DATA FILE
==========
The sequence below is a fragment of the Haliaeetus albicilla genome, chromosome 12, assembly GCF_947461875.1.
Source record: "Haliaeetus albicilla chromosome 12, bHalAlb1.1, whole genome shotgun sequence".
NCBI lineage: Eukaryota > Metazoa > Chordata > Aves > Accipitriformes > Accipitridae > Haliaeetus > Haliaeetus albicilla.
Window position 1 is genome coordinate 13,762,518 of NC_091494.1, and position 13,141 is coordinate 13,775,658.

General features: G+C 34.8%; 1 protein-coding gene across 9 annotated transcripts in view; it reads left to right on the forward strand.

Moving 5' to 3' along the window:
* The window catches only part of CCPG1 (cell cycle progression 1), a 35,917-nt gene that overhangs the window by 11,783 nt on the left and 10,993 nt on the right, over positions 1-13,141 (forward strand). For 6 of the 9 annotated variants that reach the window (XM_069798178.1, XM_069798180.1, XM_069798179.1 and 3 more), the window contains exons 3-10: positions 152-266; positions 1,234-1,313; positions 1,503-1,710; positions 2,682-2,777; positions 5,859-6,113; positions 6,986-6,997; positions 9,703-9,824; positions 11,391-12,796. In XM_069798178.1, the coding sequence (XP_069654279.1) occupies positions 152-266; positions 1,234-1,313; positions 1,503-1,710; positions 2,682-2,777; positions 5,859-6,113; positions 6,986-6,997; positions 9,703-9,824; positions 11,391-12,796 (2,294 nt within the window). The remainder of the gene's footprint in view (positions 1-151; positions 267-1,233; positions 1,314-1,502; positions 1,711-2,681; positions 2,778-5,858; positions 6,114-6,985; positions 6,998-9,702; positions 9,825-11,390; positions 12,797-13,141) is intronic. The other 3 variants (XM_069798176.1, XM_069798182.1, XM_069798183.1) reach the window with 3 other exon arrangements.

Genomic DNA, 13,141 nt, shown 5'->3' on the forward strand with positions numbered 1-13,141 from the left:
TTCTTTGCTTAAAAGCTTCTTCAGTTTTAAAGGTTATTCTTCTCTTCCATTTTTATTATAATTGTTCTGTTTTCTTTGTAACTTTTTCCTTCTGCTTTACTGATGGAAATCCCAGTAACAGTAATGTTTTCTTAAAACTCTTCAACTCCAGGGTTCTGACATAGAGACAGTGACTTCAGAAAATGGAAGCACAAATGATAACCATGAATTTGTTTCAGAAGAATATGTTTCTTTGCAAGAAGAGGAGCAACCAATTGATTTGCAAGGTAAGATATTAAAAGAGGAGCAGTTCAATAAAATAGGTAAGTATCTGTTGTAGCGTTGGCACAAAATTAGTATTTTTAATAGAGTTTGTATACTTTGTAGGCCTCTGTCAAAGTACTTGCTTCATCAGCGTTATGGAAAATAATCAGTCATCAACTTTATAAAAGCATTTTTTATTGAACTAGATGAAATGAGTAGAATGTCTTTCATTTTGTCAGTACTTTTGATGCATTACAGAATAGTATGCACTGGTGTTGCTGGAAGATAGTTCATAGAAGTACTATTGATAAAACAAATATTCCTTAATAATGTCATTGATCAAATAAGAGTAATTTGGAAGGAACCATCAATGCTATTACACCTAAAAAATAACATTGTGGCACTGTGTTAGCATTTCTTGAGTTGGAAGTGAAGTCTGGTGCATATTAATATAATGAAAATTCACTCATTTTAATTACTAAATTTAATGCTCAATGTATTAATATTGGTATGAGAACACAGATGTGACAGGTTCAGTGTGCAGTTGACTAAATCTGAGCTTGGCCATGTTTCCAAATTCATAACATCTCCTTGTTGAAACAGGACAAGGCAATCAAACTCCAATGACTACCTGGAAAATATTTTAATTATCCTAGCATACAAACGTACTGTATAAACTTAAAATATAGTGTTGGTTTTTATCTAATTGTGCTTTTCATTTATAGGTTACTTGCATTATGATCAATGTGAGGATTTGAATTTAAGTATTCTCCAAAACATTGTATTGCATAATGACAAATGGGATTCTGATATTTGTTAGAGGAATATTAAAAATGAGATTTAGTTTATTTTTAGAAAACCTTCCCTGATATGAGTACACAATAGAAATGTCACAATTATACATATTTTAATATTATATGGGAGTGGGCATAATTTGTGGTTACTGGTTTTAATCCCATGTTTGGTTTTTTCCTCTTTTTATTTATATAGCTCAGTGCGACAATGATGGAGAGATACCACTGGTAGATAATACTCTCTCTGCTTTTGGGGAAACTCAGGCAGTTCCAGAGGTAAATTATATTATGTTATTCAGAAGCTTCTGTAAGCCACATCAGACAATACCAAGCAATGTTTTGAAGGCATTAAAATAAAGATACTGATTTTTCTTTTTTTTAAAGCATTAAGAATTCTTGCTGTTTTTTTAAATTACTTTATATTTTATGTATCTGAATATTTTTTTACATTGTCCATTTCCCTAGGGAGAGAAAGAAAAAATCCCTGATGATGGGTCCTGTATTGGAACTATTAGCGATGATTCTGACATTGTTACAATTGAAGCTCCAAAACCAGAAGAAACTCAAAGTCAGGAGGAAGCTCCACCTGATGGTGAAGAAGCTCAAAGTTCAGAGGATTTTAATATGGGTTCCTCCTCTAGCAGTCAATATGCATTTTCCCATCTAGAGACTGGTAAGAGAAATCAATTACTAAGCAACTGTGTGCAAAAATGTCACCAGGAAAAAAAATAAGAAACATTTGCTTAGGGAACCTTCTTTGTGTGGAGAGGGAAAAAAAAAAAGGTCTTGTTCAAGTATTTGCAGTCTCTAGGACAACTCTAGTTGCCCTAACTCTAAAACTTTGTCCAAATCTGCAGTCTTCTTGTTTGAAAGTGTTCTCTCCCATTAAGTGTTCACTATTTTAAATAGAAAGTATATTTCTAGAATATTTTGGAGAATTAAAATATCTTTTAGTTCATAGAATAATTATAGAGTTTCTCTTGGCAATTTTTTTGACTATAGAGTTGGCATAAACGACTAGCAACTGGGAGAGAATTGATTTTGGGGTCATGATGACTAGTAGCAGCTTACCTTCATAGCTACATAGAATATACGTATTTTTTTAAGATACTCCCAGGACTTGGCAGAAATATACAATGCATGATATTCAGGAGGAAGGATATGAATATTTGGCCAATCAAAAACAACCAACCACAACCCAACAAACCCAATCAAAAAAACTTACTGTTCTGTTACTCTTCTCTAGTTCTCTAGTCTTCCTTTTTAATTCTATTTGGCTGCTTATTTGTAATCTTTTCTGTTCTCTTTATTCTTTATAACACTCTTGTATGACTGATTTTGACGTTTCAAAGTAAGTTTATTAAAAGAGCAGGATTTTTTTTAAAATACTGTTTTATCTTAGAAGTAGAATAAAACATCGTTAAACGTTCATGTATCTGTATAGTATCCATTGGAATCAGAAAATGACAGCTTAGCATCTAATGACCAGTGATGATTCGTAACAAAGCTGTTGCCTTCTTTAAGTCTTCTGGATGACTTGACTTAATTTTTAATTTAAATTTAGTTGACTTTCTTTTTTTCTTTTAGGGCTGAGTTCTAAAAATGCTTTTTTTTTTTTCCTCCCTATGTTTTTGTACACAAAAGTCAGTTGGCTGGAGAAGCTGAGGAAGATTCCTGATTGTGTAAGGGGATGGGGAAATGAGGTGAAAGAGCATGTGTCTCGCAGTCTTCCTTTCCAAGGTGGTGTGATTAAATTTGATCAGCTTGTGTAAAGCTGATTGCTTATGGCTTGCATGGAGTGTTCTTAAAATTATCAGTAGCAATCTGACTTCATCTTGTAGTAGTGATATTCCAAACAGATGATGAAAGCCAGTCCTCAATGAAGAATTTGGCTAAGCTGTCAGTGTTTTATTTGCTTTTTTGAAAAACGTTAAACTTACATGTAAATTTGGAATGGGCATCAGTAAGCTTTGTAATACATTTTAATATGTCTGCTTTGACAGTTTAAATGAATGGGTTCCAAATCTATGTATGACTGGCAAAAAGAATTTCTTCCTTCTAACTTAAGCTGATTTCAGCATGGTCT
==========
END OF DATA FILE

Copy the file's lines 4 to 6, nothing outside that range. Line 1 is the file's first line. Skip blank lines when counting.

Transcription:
Window position 1 is genome coordinate 13,762,518 of NC_091494.1, and position 13,141 is coordinate 13,775,658.

General features: G+C 34.8%; 1 protein-coding gene across 9 annotated transcripts in view; it reads left to right on the forward strand.

Moving 5' to 3' along the window: